There are a number of texts which present a different selection of “softer” methods than do Rosenhead and Mingers. These include Flood and Jackson (1991), who concentrate on systems-based methods, Dyson and O’Brien (1998) who consider a range of hard and soft approaches in the area of strategy formulation; and Sorensen and Vidal (1999) who make a wide range of methods accessible to a Scandinavian readership. There is clearly an extensive repertoire of methods available. In fact it is common to combine together a number of PSMs, or PSMs together with more traditional methods, in a single intervention––a practice known as multimethodology (Mingers and Gill, 1997). So the range of methodological choice is wider even than a simple listing of methods might suggest.
Source: Are project managers ready for the 21th challenges? A review of problem structuring methods for decision support
Benefits of Problem Structuring Methods
Source: Are project managers ready for the 21th challenges? A review of problem structuring methods for decision support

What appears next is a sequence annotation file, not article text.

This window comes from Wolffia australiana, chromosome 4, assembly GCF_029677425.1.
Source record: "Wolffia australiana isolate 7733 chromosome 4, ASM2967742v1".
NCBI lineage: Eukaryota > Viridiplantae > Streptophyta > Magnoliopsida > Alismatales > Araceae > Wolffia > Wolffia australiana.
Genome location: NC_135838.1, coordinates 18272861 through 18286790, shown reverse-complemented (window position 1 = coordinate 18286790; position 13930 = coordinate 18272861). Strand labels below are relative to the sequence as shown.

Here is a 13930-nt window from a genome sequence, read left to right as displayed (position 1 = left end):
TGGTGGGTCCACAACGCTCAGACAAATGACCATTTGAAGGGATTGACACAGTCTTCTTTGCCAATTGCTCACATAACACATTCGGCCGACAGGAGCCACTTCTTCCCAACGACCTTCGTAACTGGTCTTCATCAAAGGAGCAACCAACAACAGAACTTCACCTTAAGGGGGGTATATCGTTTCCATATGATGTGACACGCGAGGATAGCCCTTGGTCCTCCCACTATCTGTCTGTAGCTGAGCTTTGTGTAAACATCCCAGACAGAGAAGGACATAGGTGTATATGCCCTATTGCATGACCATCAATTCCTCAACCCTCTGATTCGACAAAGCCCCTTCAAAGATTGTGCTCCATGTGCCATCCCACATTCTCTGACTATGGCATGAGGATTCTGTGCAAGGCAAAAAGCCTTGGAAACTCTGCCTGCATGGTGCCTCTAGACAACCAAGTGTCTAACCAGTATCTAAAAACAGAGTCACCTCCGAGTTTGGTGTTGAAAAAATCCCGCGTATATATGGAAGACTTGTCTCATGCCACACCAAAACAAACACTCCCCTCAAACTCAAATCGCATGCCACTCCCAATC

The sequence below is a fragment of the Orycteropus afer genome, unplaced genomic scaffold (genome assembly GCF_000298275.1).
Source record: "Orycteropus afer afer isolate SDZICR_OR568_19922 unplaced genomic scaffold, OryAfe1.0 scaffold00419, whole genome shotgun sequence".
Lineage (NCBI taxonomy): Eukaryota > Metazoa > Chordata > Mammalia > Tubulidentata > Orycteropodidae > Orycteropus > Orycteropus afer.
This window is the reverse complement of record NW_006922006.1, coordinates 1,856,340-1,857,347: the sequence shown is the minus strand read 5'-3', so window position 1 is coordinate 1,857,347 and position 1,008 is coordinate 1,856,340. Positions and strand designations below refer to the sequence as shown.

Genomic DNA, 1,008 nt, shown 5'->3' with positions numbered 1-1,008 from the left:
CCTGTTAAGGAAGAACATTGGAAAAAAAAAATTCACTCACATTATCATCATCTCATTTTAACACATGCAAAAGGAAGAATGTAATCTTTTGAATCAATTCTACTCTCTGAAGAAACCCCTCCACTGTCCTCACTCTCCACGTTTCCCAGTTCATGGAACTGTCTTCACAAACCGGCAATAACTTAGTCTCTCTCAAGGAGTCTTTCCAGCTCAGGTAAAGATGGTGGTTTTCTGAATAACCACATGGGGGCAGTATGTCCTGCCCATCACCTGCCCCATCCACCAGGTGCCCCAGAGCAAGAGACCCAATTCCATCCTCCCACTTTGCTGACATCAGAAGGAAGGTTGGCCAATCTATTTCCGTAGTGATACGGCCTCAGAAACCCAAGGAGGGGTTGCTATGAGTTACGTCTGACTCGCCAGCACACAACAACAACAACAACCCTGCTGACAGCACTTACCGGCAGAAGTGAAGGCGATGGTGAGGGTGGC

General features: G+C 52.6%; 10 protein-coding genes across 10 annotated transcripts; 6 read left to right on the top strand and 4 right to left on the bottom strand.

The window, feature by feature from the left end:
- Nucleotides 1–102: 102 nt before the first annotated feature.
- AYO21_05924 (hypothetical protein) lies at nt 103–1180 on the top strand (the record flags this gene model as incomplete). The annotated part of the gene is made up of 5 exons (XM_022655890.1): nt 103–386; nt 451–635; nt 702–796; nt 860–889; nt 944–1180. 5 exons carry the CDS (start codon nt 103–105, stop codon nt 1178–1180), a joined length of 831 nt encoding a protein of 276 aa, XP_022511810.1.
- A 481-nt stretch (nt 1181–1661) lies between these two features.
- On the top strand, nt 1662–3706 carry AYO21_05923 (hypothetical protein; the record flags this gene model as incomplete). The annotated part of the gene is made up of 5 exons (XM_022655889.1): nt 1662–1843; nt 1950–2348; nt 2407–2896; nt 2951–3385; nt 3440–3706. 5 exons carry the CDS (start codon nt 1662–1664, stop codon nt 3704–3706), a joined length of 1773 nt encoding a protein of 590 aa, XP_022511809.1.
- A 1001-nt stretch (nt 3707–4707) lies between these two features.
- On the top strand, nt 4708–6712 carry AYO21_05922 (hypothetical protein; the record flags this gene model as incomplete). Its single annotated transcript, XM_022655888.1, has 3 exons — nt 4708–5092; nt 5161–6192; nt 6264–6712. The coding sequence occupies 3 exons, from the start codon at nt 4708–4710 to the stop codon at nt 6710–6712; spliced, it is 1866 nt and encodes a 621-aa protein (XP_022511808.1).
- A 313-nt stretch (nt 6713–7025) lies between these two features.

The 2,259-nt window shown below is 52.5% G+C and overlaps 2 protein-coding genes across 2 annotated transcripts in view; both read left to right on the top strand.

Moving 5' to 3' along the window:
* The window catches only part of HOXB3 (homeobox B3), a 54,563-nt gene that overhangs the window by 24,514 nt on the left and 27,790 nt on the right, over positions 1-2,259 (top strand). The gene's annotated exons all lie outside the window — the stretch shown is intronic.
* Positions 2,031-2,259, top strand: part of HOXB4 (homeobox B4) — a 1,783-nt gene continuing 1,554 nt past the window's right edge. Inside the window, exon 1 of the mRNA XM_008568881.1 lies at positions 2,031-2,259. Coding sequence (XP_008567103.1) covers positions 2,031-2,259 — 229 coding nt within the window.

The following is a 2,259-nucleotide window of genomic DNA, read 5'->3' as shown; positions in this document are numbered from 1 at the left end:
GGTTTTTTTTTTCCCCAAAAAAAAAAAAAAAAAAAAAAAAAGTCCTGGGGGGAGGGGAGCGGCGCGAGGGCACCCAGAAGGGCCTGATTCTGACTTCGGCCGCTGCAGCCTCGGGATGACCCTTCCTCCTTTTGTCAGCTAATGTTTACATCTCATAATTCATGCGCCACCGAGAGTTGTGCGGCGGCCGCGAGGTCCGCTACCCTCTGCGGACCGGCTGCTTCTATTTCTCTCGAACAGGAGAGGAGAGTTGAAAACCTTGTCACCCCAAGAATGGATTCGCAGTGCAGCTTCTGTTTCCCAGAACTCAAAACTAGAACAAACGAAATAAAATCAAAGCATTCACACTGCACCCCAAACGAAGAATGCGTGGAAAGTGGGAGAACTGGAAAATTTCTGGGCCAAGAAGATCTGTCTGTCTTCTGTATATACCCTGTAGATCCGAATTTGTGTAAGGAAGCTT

Although it might be argued that the social drama is a story in [Hayden] White’s sense, in that it has discernible inaugural, transitional, and terminal motifs, that is, a beginning, a middle, and an end, my observations convince me that it is, indeed, a spontaneous unit of social process and a fact of everyone’s experience in every human society. My hypothesis, based on repeated observations of such processual units in a range of sociocultural systems and in my reading in ethnography and history, is that social dramas, “dramas of living,” as Kenneth Burke calls them, can be aptly studied as having four phases. These I label breach, crisis, redress, and either reintegration or recognition of schism. Social dramas occur within groups of persons who share values and interests and who have a real or alleged common history. The main actors are persons for whom the group has a high value priority. Most of us have what I call our “star” group or groups to which we owe our deepest loyalty and whose fate is for us of the greatest personal concern. It is the one with which a person identifies most deeply and in which he finds fulfillment of his major social and personal desires. We are all members of many groups, formal or informal, from the family to the nation or some international religion or political institution. Each person makes his/her own subjective evaluation of the group’s respective worth: some are “dear” to one, others it is one’s “duty to defend,” and so on. Some tragic situations arise from conflicts of loyalty to different star groups.